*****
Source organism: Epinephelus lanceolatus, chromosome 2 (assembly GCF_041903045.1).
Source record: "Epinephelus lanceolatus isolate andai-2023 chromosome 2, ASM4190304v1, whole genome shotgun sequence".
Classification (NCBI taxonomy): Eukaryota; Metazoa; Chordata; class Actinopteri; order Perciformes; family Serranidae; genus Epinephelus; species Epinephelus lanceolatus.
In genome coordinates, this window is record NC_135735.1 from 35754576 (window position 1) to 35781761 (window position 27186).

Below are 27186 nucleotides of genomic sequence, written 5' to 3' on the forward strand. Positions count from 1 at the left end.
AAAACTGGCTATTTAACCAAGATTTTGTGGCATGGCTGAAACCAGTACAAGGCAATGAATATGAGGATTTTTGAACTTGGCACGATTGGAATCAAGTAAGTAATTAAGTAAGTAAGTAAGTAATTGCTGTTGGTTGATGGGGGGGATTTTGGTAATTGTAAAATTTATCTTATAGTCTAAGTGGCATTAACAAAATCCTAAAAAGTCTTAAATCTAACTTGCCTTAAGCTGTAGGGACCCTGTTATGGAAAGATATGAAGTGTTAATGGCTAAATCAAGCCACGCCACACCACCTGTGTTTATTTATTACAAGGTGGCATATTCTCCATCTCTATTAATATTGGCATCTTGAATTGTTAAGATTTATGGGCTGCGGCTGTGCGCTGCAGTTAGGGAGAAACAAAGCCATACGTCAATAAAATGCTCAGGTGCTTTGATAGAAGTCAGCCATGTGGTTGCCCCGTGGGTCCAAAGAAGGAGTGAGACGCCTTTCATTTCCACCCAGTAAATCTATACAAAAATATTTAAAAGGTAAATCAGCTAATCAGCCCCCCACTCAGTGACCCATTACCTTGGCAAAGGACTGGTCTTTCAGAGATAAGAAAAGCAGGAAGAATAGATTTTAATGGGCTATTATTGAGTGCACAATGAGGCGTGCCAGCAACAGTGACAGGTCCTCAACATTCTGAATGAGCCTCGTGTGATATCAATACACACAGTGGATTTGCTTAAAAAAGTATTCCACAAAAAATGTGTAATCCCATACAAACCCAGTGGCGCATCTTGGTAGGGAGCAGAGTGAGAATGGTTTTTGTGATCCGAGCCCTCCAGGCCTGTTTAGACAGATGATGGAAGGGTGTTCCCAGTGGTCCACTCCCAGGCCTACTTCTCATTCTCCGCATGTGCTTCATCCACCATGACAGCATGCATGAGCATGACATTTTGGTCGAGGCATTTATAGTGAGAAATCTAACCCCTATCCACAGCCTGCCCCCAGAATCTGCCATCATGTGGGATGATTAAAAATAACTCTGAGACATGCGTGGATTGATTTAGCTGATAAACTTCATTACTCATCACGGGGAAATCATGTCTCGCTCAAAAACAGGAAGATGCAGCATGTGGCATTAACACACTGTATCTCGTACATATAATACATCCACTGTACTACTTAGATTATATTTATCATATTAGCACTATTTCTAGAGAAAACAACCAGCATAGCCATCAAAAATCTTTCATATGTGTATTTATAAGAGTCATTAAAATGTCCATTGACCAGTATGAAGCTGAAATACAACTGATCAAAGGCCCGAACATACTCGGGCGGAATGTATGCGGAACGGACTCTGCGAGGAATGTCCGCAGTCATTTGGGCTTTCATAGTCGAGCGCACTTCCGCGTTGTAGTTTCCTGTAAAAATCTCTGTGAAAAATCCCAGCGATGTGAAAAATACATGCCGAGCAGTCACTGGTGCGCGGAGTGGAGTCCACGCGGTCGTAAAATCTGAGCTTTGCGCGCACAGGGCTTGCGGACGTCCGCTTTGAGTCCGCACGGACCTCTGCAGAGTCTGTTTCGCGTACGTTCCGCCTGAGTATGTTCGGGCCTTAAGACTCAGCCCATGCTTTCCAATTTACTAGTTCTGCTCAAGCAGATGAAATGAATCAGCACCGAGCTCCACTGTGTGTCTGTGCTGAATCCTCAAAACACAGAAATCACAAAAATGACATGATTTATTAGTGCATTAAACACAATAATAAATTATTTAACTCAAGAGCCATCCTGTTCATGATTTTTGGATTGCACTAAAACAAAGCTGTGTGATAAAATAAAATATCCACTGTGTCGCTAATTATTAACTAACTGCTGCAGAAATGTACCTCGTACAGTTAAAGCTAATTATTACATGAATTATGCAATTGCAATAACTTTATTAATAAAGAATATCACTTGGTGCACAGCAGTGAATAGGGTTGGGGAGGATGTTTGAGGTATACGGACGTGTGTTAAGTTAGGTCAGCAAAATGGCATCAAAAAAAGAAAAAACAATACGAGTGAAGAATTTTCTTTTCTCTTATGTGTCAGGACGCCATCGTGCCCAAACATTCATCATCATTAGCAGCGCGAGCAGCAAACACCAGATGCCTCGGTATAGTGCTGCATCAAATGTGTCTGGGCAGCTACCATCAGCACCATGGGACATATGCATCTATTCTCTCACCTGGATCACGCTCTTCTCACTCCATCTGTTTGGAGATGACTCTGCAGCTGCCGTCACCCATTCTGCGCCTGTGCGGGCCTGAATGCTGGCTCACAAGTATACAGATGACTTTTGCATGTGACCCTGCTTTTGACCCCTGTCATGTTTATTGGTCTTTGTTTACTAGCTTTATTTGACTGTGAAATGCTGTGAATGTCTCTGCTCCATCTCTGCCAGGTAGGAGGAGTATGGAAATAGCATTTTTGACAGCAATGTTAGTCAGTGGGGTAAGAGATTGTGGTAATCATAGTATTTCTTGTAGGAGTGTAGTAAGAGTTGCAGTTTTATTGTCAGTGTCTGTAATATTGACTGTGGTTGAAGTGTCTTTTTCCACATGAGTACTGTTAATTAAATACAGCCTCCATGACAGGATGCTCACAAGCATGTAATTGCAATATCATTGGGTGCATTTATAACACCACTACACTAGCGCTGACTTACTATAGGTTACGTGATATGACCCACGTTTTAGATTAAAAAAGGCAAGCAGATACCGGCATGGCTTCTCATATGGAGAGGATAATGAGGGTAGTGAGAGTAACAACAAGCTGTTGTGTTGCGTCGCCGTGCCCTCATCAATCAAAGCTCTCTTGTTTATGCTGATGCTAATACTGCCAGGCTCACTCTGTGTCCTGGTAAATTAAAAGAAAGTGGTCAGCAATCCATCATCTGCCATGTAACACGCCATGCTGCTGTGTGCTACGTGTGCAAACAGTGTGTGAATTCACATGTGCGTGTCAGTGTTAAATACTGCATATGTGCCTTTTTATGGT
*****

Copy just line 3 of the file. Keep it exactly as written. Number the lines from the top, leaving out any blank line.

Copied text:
Classification (NCBI taxonomy): Eukaryota; Metazoa; Chordata; class Actinopteri; order Perciformes; family Serranidae; genus Epinephelus; species Epinephelus lanceolatus.